Beliefnet
How Great Thou Part

There is nothing more exciting than a New Year which promises a fresh start.

A time to refresh our hopes, our dreams, and our energy. 

Most importantly, it is a time which commands that we center our spirit. And remind ourselves of our purpose in life and what God has whispered in our hearts.

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It is this whisper which compels us to look inward.

A self-examination that far exceeds the last few pops of champagne and fireworks.

The New Year has forever been a time where we ask ourselves just one absolutely monumental question…

Who are we and who do we hope to be?

Here is the quintessential January irony.

Each year we relentlessly hope for a new ‘us.’ When in reality we write down the same hopes and dreams which have forever been within us.

The ones we lose sight of as we sidestep through life’s interference rather than hunkering down and seizing and believing in who we are meant to be.

This is the year to not be distracted from your sole (soul) purpose. 

A year to methodically map out a plan to ensure the New Year brings about the true you.

The following four exercises will help achieve just that:

1.  Your Goals:

While you are still enjoying that bubbly allow your resolutions to ‘bubble’ to the surface.

Who are YOU? What do YOU want to do?

Scribble down those wishes you wholeheartedly deserve.

You can make one main list or even better make several lists. You can put the proper header at the top of each list, i.e., personal goals, professional goals, spiritual goals, recreational goals, parenting goals, etc.

It’s a good idea to compartmentalize these goals and then ultimately make one big master plan to abide by. In other words, write them all up separately on different pages and then whittle them down to a master list several pages long with the different subheadings. This is you. It is who you are. It comprises your spiritual, personal, family and professional goals.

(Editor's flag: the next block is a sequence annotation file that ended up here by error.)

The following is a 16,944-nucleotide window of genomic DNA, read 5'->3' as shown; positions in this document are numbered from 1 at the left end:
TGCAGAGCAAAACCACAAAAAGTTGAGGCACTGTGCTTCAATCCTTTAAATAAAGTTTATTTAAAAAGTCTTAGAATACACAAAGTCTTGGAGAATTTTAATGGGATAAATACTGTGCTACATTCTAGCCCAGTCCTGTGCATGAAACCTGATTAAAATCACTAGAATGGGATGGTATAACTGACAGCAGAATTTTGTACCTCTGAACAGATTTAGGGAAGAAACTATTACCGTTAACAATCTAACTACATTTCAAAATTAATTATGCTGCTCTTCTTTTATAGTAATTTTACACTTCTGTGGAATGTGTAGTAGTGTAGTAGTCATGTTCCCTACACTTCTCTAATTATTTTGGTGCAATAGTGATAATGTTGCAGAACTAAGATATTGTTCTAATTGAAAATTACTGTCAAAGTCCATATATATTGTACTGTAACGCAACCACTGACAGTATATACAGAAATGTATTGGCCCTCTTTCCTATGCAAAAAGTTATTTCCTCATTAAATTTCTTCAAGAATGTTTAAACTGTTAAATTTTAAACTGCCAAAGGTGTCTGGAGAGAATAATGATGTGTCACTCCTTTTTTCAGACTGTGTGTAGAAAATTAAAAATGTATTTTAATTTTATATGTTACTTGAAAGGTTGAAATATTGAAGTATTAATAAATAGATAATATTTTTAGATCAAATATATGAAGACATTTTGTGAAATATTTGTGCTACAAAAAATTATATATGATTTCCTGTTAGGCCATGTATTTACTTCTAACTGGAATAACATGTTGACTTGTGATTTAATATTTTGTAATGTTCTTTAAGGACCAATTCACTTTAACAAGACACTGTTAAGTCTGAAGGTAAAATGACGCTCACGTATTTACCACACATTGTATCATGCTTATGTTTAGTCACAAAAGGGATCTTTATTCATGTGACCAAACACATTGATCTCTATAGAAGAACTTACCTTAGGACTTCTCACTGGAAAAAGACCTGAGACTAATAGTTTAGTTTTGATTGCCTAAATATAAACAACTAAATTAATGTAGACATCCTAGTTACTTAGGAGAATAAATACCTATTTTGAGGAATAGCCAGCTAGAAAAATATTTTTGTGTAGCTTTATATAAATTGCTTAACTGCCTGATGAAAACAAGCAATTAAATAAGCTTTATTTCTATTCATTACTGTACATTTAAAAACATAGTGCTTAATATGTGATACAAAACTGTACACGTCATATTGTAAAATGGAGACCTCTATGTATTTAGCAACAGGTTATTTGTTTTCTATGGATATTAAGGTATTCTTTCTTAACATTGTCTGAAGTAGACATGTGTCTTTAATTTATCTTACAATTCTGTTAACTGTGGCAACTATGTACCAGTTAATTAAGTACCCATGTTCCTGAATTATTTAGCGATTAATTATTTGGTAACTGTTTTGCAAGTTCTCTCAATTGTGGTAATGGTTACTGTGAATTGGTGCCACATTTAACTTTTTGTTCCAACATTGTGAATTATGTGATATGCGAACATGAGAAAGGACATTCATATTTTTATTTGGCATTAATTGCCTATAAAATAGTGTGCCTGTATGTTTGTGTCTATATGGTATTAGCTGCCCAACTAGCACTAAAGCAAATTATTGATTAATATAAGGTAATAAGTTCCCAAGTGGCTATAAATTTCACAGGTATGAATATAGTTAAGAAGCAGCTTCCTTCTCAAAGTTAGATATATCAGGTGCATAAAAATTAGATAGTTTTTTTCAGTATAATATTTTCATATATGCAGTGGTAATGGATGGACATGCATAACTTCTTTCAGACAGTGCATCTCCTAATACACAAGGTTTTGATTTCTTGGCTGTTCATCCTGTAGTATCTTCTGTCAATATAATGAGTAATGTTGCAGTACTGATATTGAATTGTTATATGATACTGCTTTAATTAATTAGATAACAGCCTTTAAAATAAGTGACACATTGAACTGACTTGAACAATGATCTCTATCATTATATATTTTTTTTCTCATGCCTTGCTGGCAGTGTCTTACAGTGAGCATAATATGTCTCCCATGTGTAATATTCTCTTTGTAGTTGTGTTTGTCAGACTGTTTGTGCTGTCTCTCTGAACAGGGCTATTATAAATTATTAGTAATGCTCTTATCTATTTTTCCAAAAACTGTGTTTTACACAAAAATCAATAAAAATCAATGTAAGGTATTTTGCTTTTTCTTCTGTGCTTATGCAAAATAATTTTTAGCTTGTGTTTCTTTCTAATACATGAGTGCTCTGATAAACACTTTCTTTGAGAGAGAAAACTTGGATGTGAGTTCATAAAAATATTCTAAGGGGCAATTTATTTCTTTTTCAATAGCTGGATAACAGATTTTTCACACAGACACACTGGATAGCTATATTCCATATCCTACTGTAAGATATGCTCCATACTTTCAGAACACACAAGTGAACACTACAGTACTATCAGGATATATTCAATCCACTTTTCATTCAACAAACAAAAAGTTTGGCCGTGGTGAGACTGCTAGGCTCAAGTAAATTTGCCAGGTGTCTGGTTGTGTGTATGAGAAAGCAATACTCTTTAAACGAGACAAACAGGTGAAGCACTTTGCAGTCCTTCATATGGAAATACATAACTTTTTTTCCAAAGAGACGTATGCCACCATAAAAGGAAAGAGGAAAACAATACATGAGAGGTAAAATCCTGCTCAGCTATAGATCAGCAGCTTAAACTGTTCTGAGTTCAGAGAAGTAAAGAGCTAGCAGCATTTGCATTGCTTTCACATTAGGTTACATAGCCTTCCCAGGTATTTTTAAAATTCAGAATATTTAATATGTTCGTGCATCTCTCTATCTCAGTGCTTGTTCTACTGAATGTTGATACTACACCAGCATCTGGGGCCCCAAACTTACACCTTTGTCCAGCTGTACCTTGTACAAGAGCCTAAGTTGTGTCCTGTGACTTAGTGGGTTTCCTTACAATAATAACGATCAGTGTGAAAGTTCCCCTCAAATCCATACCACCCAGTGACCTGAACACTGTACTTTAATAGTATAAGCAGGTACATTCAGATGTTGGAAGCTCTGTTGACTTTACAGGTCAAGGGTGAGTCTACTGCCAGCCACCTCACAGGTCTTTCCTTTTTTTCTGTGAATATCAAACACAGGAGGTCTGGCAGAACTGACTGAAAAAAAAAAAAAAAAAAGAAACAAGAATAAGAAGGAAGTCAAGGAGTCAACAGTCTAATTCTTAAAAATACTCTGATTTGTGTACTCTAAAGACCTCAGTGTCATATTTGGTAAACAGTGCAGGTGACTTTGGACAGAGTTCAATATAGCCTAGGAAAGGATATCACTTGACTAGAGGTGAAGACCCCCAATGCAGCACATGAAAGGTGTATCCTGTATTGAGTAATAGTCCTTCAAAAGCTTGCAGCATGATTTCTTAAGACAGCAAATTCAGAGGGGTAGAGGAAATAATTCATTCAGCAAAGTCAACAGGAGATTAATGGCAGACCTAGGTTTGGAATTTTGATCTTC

The initial individual pages should be all your thoughts and dreams in each of those areas. Then because it is difficult to do all things at once, take the two to three most important aspects of each of those individual pursuits for your master plan. Ultimately, as you achieve the first several goals in each area, your individual pages will serve as a reference point to review the other things you hope to achieve.

You can’t spread yourself too thin when achieving goals. You must be able to highlight the most important and achieve those first and then the others at a later time. If you do not focus, you will not achieve any of them and you will become discouraged.

2. Your Calendar:

Now that you have two to three goals in each of your individual pursuits, i.e., personal, family, spiritual, etc. It is time to make a calendar to accompany these goals.

For instance, you want to return to school and get a new degree. This would be listed under ‘personal goals’ and the calendar date would be your date when you would ultimately begin or complete your new degree.

If your goal is to take a family vacation, it would be listed under ‘family goals’ and the calendar date would be the month you hope to take that trip.

If your goal is to lose weight it would be a ‘personal goal’ and the calendar date would be when you plan to lose a certain amount of weight.

If your goal is to give back more it would be listed as a ‘spiritual goal.’ And the calendar date would list when and how you would be giving back.